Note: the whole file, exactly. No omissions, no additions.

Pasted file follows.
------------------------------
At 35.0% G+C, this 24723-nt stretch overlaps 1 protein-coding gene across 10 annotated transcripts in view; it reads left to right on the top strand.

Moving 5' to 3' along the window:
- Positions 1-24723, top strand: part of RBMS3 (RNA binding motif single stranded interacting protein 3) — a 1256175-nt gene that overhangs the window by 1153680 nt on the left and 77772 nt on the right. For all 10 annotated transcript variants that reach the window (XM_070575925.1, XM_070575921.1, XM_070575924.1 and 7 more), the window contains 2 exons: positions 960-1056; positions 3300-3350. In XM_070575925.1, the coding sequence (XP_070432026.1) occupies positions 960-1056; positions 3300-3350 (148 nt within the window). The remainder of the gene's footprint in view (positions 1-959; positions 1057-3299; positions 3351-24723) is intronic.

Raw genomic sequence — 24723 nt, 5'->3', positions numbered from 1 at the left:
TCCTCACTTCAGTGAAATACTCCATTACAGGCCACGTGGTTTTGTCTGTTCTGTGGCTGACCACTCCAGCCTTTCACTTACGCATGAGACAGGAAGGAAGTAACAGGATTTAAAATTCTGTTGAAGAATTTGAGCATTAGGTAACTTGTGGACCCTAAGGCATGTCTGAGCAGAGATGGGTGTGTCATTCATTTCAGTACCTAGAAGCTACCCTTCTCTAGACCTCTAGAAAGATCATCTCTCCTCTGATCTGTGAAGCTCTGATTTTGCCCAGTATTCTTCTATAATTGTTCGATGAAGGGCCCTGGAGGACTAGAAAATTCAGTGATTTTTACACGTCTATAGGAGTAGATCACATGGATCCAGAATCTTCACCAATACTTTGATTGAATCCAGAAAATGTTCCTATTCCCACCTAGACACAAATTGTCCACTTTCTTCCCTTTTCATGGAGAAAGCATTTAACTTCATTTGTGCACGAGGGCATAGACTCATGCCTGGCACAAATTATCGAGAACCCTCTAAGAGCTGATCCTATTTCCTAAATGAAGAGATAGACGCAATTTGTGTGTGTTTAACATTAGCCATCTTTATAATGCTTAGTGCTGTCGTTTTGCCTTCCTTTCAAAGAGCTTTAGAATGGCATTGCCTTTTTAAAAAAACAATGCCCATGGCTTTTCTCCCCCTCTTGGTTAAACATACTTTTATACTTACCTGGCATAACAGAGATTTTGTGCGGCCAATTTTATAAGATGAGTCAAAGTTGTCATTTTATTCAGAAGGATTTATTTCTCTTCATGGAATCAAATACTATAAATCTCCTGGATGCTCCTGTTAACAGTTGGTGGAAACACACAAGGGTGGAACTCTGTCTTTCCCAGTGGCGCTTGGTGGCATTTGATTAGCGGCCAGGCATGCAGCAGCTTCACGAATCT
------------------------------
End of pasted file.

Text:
At 35.0% G+C, this 24723-nt stretch overlaps 1 protein-coding gene across 10 annotated transcripts in view; it reads left to right on the top strand.

Moving 5' to 3' along the window:
- Positions 1-24723, top strand: part of RBMS3 (RNA binding motif single stranded interacting protein 3) — a 1256175-nt gene that overhangs the window by 1153680 nt on the left and 77772 nt on the right. For all 10 annotated transcript variants that reach the window (XM_070575925.1, XM_070575921.1, XM_070575924.1 and 7 more), the window contains 2 exons: positions 960-1056; positions 3300-3350. In XM_070575925.1, the coding sequence (XP_070432026.1) occupies positions 960-1056; positions 3300-3350 (148 nt within the window). The remainder of the gene's footprint in view (positions 1-959; positions 1057-3299; positions 3351-24723) is intronic.

Raw genomic sequence — 24723 nt, 5'->3', positions numbered from 1 at the left:
TCCTCACTTCAGTGAAATACTCCATTACAGGCCACGTGGTTTTGTCTGTTCTGTGGCTGACCACTCCAGCCTTTCACTTACGCATGAGACAGGAAGGAAGTAACAGGATTTAAAATTCTGTTGAAGAATTTGAGCATTAGGTAACTTGTGGACCCTAAGGCATGTCTGAGCAGAGATGGGTGTGTCATTCATTTCAGTACCTAGAAGCTACCCTTCTCTAGACCTCTAGAAAGATCATCTCTCCTCTGATCTGTGAAGCTCTGATTTTGCCCAGTATTCTTCTATAATTGTTCGATGAAGGGCCCTGGAGGACTAGAAAATTCAGTGATTTTTACACGTCTATAGGAGTAGATCACATGGATCCAGAATCTTCACCAATACTTTGATTGAATCCAGAAAATGTTCCTATTCCCACCTAGACACAAATTGTCCACTTTCTTCCCTTTTCATGGAGAAAGCATTTAACTTCATTTGTGCACGAGGGCATAGACTCATGCCTGGCACAAATTATCGAGAACCCTCTAAGAGCTGATCCTATTTCCTAAATGAAGAGATAGACGCAATTTGTGTGTGTTTAACATTAGCCATCTTTATAATGCTTAGTGCTGTCGTTTTGCCTTCCTTTCAAAGAGCTTTAGAATGGCATTGCCTTTTTAAAAAAACAATGCCCATGGCTTTTCTCCCCCTCTTGGTTAAACATACTTTTATACTTACCTGGCATAACAGAGATTTTGTGCGGCCAATTTTATAAGATGAGTCAAAGTTGTCATTTTATTCAGAAGGATTTATTTCTCTTCATGGAATCAAATACTATAAATCTCCTGGATGCTCCTGTTAACAGTTGGTGGAAACACACAAGGGTGGAACTCTGTCTTTCCCAGTGGCGCTTGGTGGCATTTGATTAGCGGCCAGGCATGCAGCAGCTTCACGAATCT